Government plans “living wills” to help sufferers of mental incapacity

Powers enabling people to make “living wills” that set
out their wishes should they lose the mental capacity to make
decisions were set out in a bill on Friday, writes
Craig Kenny

The Mental Capacity Bill also proposes a new Court of Protection to
resolve disputes about what is in the best interests of a person
who cannot give consent.

But campaigners warned that the bill would be
‘toothless’ without better access to independent
advocates. These will be available only to a person without a carer
or family to speak for them, and be limited to major decisions
about medical procedures and change of residence.

The bill gives legal protection to carers and professionals who
make daily decisions while caring for someone who cannot consent.
Anyone who fears they will lose mental capacity in the future will
be able to delegate a named individual to take health and welfare,
as well as financial decisions for them, under a new lasting power
of attorney.

The bill also creates a new criminal offence of neglect or ill
treatment of a person lacking mental capacity, with a maximum
penalty of five years imprisonment.

The constitutional affairs minister Lord Filkin said that the bill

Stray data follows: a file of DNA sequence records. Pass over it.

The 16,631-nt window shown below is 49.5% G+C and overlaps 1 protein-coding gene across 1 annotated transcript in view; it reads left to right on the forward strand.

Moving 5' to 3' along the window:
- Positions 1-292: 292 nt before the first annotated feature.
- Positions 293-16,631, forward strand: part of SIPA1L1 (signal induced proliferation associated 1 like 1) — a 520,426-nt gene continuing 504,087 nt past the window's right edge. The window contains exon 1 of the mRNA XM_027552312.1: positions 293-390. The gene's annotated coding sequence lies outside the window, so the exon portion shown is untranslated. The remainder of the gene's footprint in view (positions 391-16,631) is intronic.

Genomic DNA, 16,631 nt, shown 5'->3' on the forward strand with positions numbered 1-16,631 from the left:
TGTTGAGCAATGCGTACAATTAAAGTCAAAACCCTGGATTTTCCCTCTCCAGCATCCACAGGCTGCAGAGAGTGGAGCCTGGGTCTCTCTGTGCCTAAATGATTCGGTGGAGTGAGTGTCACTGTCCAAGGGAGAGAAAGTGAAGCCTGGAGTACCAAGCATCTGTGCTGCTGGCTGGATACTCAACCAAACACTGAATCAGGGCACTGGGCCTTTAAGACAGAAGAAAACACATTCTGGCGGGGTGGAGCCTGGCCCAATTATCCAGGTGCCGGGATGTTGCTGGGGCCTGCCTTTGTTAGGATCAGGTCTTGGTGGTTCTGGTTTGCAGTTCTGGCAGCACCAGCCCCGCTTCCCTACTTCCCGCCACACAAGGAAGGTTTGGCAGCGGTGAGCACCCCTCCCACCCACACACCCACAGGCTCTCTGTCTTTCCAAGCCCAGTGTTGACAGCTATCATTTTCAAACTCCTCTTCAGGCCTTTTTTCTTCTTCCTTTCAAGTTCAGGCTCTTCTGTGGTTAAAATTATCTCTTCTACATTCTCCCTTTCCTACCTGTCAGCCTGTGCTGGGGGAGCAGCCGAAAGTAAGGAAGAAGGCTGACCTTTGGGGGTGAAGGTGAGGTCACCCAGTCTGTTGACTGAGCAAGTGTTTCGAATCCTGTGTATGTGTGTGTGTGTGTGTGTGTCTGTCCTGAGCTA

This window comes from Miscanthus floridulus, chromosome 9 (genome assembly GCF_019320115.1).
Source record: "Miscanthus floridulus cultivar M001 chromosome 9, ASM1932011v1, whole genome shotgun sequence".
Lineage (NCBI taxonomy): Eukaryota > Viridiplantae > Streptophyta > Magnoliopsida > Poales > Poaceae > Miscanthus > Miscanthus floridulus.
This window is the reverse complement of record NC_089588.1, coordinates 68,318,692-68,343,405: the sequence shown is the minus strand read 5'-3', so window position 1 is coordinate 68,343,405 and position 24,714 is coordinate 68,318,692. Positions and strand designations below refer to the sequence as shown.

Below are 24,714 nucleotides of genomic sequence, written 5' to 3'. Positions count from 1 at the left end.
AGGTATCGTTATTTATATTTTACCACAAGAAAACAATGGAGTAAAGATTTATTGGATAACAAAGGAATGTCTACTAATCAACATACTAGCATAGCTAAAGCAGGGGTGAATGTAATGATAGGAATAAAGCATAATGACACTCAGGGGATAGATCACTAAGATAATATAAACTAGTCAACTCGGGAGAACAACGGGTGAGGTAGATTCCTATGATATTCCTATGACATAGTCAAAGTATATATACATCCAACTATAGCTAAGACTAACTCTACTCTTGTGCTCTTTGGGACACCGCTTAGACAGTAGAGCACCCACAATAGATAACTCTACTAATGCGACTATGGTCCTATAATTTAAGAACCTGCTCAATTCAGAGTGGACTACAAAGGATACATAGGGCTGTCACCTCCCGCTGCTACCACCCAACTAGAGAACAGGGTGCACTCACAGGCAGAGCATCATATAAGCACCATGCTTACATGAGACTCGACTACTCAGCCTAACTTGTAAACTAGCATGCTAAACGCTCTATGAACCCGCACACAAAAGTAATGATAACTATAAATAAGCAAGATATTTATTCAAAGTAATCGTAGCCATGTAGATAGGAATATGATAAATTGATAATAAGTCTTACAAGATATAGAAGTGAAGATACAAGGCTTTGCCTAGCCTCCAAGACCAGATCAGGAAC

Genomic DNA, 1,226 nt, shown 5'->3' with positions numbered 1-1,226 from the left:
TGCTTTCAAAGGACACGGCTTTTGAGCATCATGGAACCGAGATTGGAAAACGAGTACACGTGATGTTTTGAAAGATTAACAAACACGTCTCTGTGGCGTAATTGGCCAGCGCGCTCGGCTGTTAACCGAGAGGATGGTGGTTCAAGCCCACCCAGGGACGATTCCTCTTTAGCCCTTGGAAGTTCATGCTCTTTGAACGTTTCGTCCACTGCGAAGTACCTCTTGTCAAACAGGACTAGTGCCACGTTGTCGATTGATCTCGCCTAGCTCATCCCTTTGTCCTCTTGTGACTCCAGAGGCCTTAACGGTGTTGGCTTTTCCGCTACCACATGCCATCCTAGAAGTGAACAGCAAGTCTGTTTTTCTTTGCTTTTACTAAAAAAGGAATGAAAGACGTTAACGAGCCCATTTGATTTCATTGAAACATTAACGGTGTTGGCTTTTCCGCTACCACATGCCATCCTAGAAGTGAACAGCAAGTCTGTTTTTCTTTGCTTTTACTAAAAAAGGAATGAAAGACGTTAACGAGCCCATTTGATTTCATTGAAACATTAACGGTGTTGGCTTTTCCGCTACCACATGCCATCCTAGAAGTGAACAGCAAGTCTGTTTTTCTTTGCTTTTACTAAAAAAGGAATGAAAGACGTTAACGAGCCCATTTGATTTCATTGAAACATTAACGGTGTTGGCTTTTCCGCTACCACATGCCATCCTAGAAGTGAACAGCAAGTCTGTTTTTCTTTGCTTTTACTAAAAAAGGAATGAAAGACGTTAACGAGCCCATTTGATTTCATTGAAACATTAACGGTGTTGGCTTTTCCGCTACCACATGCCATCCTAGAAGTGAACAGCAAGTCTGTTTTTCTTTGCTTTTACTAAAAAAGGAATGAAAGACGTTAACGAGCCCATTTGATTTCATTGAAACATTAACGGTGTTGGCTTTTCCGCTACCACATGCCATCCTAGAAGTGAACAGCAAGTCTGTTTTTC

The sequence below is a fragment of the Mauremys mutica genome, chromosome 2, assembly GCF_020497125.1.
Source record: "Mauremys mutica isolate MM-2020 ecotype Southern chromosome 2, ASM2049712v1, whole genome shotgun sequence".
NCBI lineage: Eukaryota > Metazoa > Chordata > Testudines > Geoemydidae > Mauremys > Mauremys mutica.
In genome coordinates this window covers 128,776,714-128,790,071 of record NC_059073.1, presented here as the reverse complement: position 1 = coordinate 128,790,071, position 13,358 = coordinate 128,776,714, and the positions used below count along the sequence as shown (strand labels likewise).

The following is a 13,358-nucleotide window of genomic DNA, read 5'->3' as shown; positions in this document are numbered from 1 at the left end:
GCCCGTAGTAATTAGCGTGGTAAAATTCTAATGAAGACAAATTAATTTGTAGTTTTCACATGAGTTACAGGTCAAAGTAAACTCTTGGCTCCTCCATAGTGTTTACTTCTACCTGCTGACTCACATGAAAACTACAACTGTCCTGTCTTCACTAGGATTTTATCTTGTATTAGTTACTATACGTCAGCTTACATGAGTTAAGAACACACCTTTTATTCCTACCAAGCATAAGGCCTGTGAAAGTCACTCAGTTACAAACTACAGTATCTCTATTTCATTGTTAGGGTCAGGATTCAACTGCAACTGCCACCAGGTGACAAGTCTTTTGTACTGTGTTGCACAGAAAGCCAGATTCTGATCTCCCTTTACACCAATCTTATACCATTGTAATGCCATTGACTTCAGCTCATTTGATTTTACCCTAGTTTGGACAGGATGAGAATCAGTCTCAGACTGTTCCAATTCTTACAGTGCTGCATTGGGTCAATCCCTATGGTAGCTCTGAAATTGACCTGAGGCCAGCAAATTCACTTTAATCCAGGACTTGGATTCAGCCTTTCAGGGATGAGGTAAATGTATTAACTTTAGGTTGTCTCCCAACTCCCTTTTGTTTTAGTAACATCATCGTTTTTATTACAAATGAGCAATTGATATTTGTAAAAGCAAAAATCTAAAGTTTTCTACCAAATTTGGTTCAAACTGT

set out a ‘clear framework of ethical principles’ for
handling people with impaired mental capacity.

For instance, living wills could be challenged in court if they
were no longer ‘relevant or applicable’ due to advances
in medical science, he said.

Relatives could also mount a challenge in the Court of Protection
if doctors wished to stop a treatment they considered
‘intrusive and burdensome’ to a patient with a poor
quality of life.

But in some cases, doctors would be able to go against the wishes
of carers or relatives if these were clearly not in the best
interests of the patient, he said.

Lord Filkin stressed that those most affected by the legislation
had been consulted. “Ten to 15 years ago people would have
thought it impossible that people with learning disabilities could
have entered into a policy debate – but they did,” he

The bill goes some way to closing a legal gap created by the
Bournewood case, in which a patient was detained in a psychiatric
hospital against his paid carers’ wishes.

But the Making Decisions Alliance, a coalition of 39 charities,
said they wanted to see the right to advocacy extended to all
people with impaired mental capacity, to give extra safeguards
against their “abuse and exploitation” when making key

Co-chair Richard Kramer said: “Advocacy can play a critical
role in assisting people to make and communicate decisions and to
help enforce their rights.”

The Alliance cited the case of a young woman with Downs Syndrome
who was helped by an advocate to decide which of her separated
parents she would live with.

A spokesperson for the Alzheimer’s Society added: “When
people with learning disabilities move residence, it tends to be
quite planned, but for people with dementia the process comes at a
crisis point.

“On the rare occasions when advocacy is provided for people
with dementia it really helps, and is cheaper than going to a

Ministers promised more detail in draft codes of practice once the
bill reaches committee stage.

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